Wheelchair-friendly winetasting at Graham Beck Winery

Monday, 22 November, 2004
Hilton Purvis
The Graham Beck Winery just outside Robertson (South Africa) is a strikingly modern structure in an industry crowded with history. Situated on a hill overlooking the vineyards its huge curved roof, boldly coloured walls, and modern interior decor are unique, even to this day . But therein used to lie the catch. The buildings design only provided for access to the tasting area and cellar via two long staircases, a "no-go" for any disabled visitor.

I have enjoyed the Graham Beck wines, particularly their chardonnay's and brut's, since the early 1990's when I first "discovered" the Robertson wine route. Sadly, for the past twelve years I have never been able to reach the tasting area. The staff have always been very obliging, bringing wines down into the gardens alongside the koi pond without hesitation, but the lure of the tasting room, and the views it obviously had to offer, was always there.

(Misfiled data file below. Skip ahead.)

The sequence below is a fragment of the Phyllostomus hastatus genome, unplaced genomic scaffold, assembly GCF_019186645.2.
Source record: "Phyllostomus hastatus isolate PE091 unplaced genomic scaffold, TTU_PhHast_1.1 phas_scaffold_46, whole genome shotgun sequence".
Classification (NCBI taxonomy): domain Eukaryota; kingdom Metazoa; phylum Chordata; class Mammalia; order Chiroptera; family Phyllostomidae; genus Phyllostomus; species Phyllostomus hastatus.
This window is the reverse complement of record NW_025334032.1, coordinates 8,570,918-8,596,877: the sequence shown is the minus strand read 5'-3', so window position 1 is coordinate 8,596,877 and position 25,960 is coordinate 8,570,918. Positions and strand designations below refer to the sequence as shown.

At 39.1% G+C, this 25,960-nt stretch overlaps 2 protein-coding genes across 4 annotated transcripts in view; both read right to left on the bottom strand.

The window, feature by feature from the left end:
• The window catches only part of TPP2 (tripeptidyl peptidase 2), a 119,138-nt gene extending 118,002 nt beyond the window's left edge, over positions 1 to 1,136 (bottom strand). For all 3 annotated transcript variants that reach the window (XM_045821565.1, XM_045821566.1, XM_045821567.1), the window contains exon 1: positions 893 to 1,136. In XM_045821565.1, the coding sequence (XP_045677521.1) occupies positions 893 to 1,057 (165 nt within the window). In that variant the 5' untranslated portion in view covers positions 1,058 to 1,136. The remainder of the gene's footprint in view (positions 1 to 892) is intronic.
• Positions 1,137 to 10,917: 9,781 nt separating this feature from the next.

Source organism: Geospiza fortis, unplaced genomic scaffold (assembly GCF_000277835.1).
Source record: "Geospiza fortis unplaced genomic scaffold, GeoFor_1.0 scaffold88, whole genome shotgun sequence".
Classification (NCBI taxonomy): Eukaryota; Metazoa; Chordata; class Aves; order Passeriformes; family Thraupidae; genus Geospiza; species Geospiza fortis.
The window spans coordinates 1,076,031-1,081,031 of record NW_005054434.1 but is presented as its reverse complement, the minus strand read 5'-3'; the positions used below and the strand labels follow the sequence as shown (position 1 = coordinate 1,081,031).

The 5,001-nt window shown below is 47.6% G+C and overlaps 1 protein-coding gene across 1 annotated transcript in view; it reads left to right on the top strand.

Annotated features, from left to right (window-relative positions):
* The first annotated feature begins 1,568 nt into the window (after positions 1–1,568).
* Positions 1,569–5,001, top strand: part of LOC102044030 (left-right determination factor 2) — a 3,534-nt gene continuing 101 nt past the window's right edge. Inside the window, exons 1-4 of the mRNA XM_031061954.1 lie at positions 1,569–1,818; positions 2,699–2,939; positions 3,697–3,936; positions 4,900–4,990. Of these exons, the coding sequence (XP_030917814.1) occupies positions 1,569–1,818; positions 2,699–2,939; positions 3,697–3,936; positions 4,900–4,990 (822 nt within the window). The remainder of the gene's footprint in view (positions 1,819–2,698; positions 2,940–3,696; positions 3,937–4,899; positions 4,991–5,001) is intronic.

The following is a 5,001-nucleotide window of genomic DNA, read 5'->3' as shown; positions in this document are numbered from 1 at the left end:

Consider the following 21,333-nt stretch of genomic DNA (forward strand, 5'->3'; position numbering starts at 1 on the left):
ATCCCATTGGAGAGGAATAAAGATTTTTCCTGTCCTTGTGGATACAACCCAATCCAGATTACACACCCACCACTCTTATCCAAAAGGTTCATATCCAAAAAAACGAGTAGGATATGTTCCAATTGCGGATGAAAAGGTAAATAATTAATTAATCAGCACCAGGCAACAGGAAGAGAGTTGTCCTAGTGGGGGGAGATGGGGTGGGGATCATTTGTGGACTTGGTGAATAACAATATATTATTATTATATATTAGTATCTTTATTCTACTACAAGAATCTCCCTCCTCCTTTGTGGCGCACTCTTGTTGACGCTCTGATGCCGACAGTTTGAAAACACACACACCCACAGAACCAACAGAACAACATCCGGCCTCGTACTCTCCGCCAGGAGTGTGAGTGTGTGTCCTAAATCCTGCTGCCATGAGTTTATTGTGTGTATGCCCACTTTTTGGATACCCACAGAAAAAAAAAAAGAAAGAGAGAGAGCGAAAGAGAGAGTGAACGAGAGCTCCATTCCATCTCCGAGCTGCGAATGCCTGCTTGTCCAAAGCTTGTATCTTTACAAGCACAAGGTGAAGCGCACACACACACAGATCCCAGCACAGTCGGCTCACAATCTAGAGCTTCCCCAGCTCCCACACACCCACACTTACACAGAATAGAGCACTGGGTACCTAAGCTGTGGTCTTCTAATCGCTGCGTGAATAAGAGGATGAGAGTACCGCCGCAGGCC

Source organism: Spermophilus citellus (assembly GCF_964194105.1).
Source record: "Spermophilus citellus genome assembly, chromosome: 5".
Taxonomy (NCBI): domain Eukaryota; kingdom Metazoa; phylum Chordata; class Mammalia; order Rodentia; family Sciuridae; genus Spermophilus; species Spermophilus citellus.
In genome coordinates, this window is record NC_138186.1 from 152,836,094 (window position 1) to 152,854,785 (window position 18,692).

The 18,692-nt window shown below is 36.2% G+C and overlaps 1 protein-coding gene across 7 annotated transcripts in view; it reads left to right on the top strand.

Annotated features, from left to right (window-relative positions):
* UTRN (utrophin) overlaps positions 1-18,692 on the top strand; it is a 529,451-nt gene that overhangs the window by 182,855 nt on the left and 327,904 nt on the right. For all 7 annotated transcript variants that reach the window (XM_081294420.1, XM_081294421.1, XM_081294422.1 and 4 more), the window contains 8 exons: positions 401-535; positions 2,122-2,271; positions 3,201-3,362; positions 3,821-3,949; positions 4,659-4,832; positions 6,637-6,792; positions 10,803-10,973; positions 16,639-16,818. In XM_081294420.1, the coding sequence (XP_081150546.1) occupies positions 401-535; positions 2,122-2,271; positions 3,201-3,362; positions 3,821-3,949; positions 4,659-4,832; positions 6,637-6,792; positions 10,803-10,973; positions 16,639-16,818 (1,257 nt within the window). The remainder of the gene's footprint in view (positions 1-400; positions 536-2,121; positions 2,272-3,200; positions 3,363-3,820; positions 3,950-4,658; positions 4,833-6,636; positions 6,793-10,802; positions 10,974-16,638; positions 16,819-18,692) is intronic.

Cellarmaster Pieter Ferreira and his wife Ann, who is public relations manager for Graham Beck Wines, live on the Madeba farm and share strong community values. Staff are encouraged to develop themselves, and the estate participates in local food fairs, and the newly formed farmers market. Their infectious enjoyment of all things food and wine is plain for all to see and they clearly want everyone to share it with them. Within this environment Graham Beck was concerned that although his wines were being rated five out of five for awards, the Robertson winery was receiving a zero for accessability. Well, that has certainly changed, and if one could award them a six out of five for access it would be deserved.

Following the same attention to detail that Graham Beck pays to his wines last year the estate adopted a no holes barred approach to changing its access for disabled visitors. They created under cover disabled parking bays, installed a state-of-the-art lift, and providing a fully accessable bathroom facility. To smooth things off all floors and decking were levelled so that one can easy roll from the tasting area to the restaurant, to the outside veranda, and even into the 900 barrel cellar. In one move the estate has gone from being inaccessable, to being an example for all others to follow. An outstanding effort indeed.

Pieter Ferreira's Cap Classiques may have won numerous trophies, and his shiraz has been voted the best in the world for 2003, but he has another award winner on his hands, and that is the level of access the estate offers to disabled visitors.